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Rail News: Rail Industry Trends

Climate control: U.S. roads envision 18 percent reduction in greenhouse-gas emissions by 2012, AAR says


On Feb. 12, the U.S. Department of Energy launched the Bush Administration's "Climate VISION" (Voluntary Innovative Sector Initiatives: Opportunities Now) program, a voluntary, public-private partnership aimed at pursuing cost-effective initiatives that reduce greenhouse-gas emissions.

As part of Climate VISION, freight railroads plan to reduce greenhouse-gas emissions 18 percent by 2012, according to an Association of American Railroads statement.

During the past 20 years, U.S. roads have reduced their emission rates (primarily carbon dixoide from diesel locomotives) more than 70 percent through new technology and improved operating practices, AAR said.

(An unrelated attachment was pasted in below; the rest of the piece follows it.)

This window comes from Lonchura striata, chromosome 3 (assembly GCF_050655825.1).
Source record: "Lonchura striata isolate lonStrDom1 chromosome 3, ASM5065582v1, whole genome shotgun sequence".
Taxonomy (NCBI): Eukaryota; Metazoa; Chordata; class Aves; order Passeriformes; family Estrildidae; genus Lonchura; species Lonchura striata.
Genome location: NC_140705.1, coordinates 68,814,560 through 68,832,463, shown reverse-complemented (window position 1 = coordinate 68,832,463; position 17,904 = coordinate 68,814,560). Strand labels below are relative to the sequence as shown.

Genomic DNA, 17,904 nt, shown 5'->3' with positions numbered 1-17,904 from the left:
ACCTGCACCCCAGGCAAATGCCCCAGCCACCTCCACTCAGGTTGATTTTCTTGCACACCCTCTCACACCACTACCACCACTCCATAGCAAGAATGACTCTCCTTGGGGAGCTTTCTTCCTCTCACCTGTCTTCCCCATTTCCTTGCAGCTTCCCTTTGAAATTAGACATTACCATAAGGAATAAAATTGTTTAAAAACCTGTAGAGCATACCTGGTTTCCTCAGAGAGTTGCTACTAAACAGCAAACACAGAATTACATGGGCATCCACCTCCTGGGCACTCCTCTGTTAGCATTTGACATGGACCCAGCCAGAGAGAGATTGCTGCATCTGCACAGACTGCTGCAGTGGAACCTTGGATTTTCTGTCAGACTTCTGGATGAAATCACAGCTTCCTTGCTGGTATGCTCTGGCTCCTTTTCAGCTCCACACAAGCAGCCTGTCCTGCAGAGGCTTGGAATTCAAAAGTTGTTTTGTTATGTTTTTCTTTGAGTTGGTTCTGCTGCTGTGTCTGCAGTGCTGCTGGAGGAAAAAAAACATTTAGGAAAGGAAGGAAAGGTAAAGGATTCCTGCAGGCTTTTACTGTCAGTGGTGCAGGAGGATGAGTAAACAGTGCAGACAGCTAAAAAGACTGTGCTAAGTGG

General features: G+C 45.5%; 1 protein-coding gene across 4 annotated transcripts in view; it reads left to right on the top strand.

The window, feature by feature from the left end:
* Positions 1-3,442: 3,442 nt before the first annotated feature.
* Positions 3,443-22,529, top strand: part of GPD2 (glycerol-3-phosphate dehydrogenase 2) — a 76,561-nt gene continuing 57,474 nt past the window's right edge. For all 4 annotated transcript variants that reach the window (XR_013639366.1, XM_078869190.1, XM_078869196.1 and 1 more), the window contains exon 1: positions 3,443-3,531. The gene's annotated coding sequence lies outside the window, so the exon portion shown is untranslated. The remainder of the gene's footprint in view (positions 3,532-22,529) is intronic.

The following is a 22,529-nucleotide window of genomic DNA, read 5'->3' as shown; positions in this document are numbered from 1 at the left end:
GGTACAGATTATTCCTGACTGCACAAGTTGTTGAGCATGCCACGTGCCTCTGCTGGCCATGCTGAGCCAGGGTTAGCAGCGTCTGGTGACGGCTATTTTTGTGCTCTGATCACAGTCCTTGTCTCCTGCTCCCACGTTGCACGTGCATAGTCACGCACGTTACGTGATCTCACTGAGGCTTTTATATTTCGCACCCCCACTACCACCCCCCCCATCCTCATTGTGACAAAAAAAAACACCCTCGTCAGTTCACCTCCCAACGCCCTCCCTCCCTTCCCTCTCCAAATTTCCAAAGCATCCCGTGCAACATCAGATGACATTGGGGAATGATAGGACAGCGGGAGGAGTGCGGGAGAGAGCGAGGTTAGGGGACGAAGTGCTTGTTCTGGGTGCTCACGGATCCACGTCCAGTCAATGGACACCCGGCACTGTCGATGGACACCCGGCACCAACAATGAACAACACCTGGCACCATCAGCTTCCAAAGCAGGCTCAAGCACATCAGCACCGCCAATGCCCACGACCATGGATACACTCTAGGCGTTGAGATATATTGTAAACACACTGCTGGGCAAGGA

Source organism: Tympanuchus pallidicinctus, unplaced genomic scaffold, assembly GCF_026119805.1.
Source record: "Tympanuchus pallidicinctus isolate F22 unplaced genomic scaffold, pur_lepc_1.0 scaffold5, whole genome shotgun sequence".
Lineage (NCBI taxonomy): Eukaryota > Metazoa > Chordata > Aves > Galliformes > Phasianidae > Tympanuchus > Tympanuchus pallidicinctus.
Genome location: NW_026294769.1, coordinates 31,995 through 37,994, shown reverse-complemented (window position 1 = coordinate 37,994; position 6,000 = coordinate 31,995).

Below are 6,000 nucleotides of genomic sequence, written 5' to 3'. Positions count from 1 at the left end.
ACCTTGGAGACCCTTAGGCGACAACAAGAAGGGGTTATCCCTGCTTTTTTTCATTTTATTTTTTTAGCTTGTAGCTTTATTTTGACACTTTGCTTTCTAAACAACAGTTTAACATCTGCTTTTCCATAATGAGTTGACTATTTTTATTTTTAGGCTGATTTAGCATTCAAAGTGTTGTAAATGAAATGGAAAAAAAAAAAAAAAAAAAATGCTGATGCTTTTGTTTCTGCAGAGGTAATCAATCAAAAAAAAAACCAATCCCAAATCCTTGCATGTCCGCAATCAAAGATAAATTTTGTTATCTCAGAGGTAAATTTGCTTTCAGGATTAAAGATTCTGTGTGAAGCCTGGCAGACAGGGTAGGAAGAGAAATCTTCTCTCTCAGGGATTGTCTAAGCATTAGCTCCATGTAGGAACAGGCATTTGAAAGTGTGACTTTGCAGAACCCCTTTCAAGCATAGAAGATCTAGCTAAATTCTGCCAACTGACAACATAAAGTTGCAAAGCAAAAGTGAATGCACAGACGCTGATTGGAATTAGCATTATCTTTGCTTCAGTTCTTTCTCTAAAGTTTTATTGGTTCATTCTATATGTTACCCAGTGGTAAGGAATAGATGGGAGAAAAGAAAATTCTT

"In 1980, a gallon of diesel fuel moved a ton of freight 235 miles by rail. Today, that same gallon can move a ton of freight 406 miles," said AAR President and Chief Executive Officer Edward Hamberger. "This means that freight railroads have reduced the rate of emissions of carbon dioxide by more than 30 million tons annually."

To achieve the industry's Climate VISION goal, railroads will need to rely even more on emerging technology, such as locomotive idling reduction, and research to improve operating practices, such as top-of-rail lubrication.

Locomotive manufacturers also plan to play a role. GE Transportation Systems recently began offering the Evolution Series, a 4,400-horsepower, 12-cylinder locomotive designed to reduce emissions 40 percent compared with other models. General Motors Corp.'s Electro-Motive Division plans to introduce a similar power unit later this year.

During the past few years, railroads have acquired more than 3,000 AC-traction locomotives, improving their fuel efficiency and reducing greenhouse-gas emissions, said Hamberger.

Contact Progressive Railroading editorial staff.

More News from 2/13/2003